#16 JaneDoe2010

Posted 18 February 2013 - 03:16 PM

QUOTE (kpingitquiet @ 18/02/2013, 02:11 PM) <{POST_SNAPBACK}>
Oh, as an aside, does her school have an on-staff nurse? Our school nurse was awesome and kept extra menstrual supplies, kept spare clothes on hand, kept a stash of travel-sized deodorant etc. If there is one, would clue in the school nurse and she/he may be able to give you some ideas as I'm sure they've seen it in the school before, maybe even with kids with compounding issues at play,.


No nurse, but I'm close by to the school, and it's a small school so me going there would be fine, also not out of the ordinary as I'm there a lot anyway, helping with other stuff.

QUOTE (lsolaBella @ 18/02/2013, 02:19 PM) <{POST_SNAPBACK}>
I have bookmarked this for DD for the future if she takes after me

http://www.buddiesunderwear.com.au/


Thank you!

QUOTE (mumsyof3 @ 18/02/2013, 03:37 PM) <{POST_SNAPBACK}>
My heart goes out to you at this time. It is so hard and I've been there.
My daughter started developing pubic hair when she was only 4 years old and this totally freaked me out. Her GP wasn't that worried about it but did refer her to a paediatrician. They said that they would just wait and see if it progressed further, and it did continue to grow.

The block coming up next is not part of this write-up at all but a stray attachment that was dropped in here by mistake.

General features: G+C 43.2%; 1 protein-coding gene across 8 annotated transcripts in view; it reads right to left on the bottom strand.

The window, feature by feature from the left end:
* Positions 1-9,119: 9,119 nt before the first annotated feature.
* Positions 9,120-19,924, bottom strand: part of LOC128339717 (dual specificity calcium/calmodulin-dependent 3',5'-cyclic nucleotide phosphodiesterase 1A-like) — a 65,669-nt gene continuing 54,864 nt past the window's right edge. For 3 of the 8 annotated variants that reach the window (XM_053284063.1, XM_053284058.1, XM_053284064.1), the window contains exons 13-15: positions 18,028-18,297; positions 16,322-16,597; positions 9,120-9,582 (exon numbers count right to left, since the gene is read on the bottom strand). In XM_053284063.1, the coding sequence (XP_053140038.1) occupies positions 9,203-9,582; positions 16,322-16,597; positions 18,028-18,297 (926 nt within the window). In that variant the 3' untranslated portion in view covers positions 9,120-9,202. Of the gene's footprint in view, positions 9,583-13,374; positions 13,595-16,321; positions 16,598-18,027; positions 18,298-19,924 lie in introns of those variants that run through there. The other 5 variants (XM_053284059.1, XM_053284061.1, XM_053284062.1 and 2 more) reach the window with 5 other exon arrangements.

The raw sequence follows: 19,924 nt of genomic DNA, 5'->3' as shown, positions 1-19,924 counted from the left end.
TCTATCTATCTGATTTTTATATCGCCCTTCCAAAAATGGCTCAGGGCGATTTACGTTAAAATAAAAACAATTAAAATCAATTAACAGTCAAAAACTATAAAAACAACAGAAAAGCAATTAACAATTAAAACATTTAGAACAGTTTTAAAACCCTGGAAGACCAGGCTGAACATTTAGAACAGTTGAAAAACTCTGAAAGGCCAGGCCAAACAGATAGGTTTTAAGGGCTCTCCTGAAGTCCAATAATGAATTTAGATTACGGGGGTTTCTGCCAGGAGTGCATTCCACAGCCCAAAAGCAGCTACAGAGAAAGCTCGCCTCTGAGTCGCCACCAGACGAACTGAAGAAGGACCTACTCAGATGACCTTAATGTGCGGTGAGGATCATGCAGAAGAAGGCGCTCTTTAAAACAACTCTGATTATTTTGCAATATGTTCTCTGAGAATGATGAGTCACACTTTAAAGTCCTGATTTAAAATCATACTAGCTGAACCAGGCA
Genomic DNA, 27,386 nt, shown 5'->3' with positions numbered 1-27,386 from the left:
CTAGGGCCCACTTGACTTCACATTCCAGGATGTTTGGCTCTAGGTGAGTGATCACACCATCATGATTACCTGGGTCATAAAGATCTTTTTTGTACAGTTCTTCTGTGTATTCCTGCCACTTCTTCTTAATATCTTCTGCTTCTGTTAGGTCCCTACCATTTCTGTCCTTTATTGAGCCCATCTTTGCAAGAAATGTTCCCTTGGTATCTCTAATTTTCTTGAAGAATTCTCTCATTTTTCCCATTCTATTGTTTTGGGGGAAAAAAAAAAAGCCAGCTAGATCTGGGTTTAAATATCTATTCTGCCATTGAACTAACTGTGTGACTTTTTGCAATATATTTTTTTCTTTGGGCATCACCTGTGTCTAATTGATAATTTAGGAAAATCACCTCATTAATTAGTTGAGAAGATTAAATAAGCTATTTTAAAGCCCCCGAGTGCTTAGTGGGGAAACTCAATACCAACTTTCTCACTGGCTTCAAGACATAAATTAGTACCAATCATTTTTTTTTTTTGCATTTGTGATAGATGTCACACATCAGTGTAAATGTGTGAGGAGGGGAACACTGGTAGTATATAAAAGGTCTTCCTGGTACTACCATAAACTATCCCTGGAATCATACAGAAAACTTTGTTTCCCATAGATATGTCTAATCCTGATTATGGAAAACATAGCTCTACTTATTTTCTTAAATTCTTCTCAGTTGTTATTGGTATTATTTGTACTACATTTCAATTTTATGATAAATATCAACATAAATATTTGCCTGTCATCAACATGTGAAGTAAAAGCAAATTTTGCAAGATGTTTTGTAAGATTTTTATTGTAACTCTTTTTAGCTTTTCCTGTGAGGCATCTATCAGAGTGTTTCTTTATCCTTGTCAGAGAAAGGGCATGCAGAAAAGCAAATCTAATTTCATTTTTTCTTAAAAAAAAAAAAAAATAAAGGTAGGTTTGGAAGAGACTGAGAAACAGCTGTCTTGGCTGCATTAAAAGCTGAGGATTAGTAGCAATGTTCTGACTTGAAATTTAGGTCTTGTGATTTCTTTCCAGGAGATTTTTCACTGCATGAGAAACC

It was when she was 7 years old that I finally convinced them to do something about it as she was growing breasts and had alot of pubic hair. They said that it isn't medical reasons that they would be treating her but would do it for social reasons, isn't that reason enough?!?!? She received an injection every month until she was ten to halt the progression of puberty, which was hard but neccessary. Then once they stopped the injections she did go through puberty normally although perhaps progressed a little faster.
She is now 16 years old and a lovely young lady. The teen years have been very trying for us as she has had to grow up sooner and thinks she is alot older than what she really is. It has been hard on her emotionally and socially, although we were always very private about what was going on. I think she always felt that she was different to the other girls and was always scared that someone would tease her. She had to deal with things that other girls her age didn't have to think about. I think one really important thing is to try and keep them age appropriate, it's hard when they are growing up so quick. Keep things like clothing, music, movies etc. suitable to their real age and don't expect too much from them just because they seem older.